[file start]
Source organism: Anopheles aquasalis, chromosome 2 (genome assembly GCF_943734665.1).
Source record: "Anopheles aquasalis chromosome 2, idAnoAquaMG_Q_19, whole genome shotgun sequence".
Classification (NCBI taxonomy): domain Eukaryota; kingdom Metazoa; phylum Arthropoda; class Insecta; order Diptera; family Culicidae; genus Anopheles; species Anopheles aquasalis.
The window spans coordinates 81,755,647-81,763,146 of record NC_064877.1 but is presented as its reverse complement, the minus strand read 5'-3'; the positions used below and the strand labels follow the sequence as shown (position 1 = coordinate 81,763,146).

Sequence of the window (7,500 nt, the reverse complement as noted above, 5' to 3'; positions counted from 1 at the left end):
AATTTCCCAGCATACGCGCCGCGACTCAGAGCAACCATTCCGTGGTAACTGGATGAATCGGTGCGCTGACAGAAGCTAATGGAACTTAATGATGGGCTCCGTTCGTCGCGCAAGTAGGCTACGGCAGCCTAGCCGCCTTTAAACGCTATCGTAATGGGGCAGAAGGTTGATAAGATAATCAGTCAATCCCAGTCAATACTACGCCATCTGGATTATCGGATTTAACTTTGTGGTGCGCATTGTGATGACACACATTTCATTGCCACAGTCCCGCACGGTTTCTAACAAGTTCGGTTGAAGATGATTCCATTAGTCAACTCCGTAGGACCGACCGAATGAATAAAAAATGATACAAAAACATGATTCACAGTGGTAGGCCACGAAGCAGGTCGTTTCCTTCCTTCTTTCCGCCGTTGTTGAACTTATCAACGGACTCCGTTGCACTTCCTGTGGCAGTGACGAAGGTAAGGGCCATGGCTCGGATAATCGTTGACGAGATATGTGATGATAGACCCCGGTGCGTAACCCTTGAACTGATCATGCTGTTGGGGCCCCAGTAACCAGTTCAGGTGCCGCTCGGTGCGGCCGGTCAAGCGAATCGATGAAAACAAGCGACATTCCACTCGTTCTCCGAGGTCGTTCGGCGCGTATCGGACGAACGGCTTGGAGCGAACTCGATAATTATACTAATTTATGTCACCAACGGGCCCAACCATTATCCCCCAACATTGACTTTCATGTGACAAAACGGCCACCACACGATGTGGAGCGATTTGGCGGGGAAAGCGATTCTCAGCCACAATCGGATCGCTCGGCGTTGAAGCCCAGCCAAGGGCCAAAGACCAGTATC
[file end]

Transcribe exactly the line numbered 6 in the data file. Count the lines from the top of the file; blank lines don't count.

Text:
AATTTCCCAGCATACGCGCCGCGACTCAGAGCAACCATTCCGTGGTAACTGGATGAATCGGTGCGCTGACAGAAGCTAATGGAACTTAATGATGGGCTCCGTTCGTCGCGCAAGTAGGCTACGGCAGCCTAGCCGCCTTTAAACGCTATCGTAATGGGGCAGAAGGTTGATAAGATAATCAGTCAATCCCAGTCAATACTACGCCATCTGGATTATCGGATTTAACTTTGTGGTGCGCATTGTGATGACACACATTTCATTGCCACAGTCCCGCACGGTTTCTAACAAGTTCGGTTGAAGATGATTCCATTAGTCAACTCCGTAGGACCGACCGAATGAATAAAAAATGATACAAAAACATGATTCACAGTGGTAGGCCACGAAGCAGGTCGTTTCCTTCCTTCTTTCCGCCGTTGTTGAACTTATCAACGGACTCCGTTGCACTTCCTGTGGCAGTGACGAAGGTAAGGGCCATGGCTCGGATAATCGTTGACGAGATATGTGATGATAGACCCCGGTGCGTAACCCTTGAACTGATCATGCTGTTGGGGCCCCAGTAACCAGTTCAGGTGCCGCTCGGTGCGGCCGGTCAAGCGAATCGATGAAAACAAGCGACATTCCACTCGTTCTCCGAGGTCGTTCGGCGCGTATCGGACGAACGGCTTGGAGCGAACTCGATAATTATACTAATTTATGTCACCAACGGGCCCAACCATTATCCCCCAACATTGACTTTCATGTGACAAAACGGCCACCACACGATGTGGAGCGATTTGGCGGGGAAAGCGATTCTCAGCCACAATCGGATCGCTCGGCGTTGAAGCCCAGCCAAGGGCCAAAGACCAGTATC